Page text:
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California's path to lower drug prices


Hardly a day goes by without someone in the Trump administration touting their plans to lower drug prices.

No more patent games with generic drugs? Check. An easier path to biosimilars entering the market? Check. Pegging prices for office-administered drugs to international standards? Check.

Actually getting something done? Check back later with us.

The newly installed Democratic Party-controlled House is lining up its own list of big plans.

The government should negotiate on behalf of Medicare beneficiaries. The government should manufacture generic drugs that are being sold at exorbitant prices. The government should cap what patients pay out of pocket for drugs.

The likelihood any of that will pass a Republican-controlled Senate? Next to none.

That’s why state officials, drug plan administrators, hospital officials and consumer and patient advocates should take a close look at the executive order signed Monday by California Gov. Gavin Newsom. As his first order of business, the new governor authorized a state agency to act as a single purchaser of all high-cost drugs for all public agencies except Medicare, which remains under federal control.

Newsom also invited the state’s local governments, private payers, small businesses and self-insured employers to join the collaborative, which will directly negotiate with drug manufacturers. “The state can marshal public and private parties to counterbalance corporate bargaining power,” the executive order declared.

The strength of this proposal lies in its targeting the root cause of the national angst over drugs – the unconscionably high prices set on the latest patented and specialty medicines, which are used to treat people with rare, difficult and life-threatening conditions. In California, 25 drugs account for nearly half of all prescription drug spending.

Newsom gave his Department of General Services until mid-May to come up with its priority list of 25 drugs the agency will purchase in bulk for members of the collaborative starting in 2021. If a high-cost drug is left off the list, the agency must explain why.

This may sound like the state is doing nothing more than getting into the pharmacy benefit management business. After all, a PBM’s job is to negotiate lower prices on behalf of their plan members.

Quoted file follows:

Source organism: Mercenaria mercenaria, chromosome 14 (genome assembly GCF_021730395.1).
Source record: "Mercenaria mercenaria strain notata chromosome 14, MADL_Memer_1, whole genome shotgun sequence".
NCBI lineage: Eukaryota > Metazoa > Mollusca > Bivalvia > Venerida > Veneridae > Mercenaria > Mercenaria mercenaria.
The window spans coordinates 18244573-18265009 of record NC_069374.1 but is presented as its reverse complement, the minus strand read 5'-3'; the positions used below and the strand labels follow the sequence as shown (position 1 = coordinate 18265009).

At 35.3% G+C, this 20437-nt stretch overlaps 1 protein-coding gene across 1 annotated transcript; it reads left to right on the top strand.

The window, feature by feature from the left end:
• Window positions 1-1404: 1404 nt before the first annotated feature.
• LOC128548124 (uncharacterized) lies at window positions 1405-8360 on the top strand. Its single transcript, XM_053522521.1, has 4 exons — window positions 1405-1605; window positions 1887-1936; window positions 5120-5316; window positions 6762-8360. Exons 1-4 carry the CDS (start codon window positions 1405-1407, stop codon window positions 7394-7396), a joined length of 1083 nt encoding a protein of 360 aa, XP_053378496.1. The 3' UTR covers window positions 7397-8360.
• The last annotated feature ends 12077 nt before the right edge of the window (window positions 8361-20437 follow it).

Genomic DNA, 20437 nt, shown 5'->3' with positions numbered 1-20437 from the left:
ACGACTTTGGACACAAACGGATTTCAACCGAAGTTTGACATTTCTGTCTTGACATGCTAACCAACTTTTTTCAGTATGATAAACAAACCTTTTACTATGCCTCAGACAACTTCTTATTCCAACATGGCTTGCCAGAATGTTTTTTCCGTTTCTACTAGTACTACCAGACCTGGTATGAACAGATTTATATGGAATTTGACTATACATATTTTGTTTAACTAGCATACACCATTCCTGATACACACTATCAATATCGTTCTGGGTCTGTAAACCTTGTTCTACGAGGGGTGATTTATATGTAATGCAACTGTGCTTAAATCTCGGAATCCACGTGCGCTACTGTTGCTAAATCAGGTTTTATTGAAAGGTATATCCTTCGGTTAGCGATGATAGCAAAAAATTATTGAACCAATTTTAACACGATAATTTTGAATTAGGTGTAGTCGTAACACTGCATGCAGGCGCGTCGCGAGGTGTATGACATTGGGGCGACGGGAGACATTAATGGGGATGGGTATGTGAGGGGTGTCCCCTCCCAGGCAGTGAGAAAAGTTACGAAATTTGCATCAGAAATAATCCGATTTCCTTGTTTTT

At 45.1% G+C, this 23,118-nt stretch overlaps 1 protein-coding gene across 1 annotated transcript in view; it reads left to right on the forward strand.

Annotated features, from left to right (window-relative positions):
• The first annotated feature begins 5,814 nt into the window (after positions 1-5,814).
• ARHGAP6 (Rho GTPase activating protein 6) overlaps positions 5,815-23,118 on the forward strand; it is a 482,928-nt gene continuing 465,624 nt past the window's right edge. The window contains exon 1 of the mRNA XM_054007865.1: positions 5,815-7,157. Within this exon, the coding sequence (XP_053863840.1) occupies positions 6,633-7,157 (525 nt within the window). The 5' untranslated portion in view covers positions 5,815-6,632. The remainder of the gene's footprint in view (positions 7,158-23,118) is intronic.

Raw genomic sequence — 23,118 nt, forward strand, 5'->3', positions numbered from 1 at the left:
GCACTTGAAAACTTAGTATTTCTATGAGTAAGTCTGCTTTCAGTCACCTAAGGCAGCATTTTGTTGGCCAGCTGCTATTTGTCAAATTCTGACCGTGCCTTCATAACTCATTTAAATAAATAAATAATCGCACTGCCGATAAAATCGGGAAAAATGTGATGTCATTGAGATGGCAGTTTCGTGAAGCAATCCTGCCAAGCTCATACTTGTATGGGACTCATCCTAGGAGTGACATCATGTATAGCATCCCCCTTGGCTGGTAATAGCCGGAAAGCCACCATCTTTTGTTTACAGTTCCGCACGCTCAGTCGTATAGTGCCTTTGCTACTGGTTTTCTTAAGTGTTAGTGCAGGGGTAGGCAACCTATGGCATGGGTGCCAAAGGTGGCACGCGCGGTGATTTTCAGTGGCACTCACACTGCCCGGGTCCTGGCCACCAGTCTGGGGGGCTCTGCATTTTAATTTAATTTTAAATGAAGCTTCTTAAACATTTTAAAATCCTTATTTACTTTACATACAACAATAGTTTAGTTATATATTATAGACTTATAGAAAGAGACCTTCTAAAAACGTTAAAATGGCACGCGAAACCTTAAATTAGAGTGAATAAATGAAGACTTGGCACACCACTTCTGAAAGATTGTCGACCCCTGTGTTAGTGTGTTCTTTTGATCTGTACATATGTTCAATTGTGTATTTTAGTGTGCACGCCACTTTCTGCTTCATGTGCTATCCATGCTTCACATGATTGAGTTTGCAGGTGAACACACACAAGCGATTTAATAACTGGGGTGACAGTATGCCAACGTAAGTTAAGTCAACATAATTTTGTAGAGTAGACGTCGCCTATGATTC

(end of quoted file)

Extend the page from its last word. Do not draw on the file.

Sadly, private-sector PBMs have failed to put a dent in the upward spiral on drug prices. Why? PBMs are to drug costs as insurers who act as third-party administrators for self-insured employers are to health care costs. They have a structural conflict of interest that stops them from aggressively negotiating lower rates since their fees are a percentage of topline costs.

A non-profit, public-sector PBM, on the other hand, has the opposite incentive. Every dollar in negotiated savings directly benefits taxpayers and other health care payers belonging to the consortium.

This doesn’t put traditional PBMs out of business in California. The new state agency will only cover the most expensive drugs. In that sense, it’s more like a reinsurance scheme where every payer grappling with high-cost drugs benefits by throwing those patients into a statewide pool.

The question California will immediately face is whether its pool can achieve significantly lower prices through direct negotiations with drug manufacturers. In its favor, the state is larger than many of the European countries that have successfully negotiated acceptable pricing.

But those countries have been willing to walk away from the latest drugs if they deem their prices, even after negotiations, are still too high given their medical value. California will have to decide how it plans to respond to a company that simply refuses to negotiate, especially if it makes the only drug for a life-threatening condition.

The agency will also have to figure out whether and how it will respond to patients, who, depending on their insurer, face a hodge-podge of utilization rules, co-pays and deductibles. It could leave all the current PBM and managed care arrangements in place and simply pass along its negotiated savings to the various payers.

But that wouldn’t solve the problems faced by many low- and moderate-income patients hit with exorbitant out-of-pocket costs for the priciest new medicines. Cutting the price of a $10,000-a-month drug in half may save patients with a 20% co-pay $1,000 a month, but they’d still face a $1,000 a month bill, which most Americans can’t afford.

Capping out-of-pocket expenses is one solution to that problem. It’s a way of ensuring that the first dollars of any savings negotiated with manufacturers gets passed along to patients.

It’s almost guaranteed that the paralysis in Washington in dealing with high drug prices will continue over the next two years. More and more states are looking for ways to cut one of the fastest growing items in their health care budgets.

Other populous states should take a close look at what California is doing. Smaller states may want to form compacts with their neighbors to pursue something similar. Gov. Newsom has offered a practical approach to achieving more reasonable drug pricing.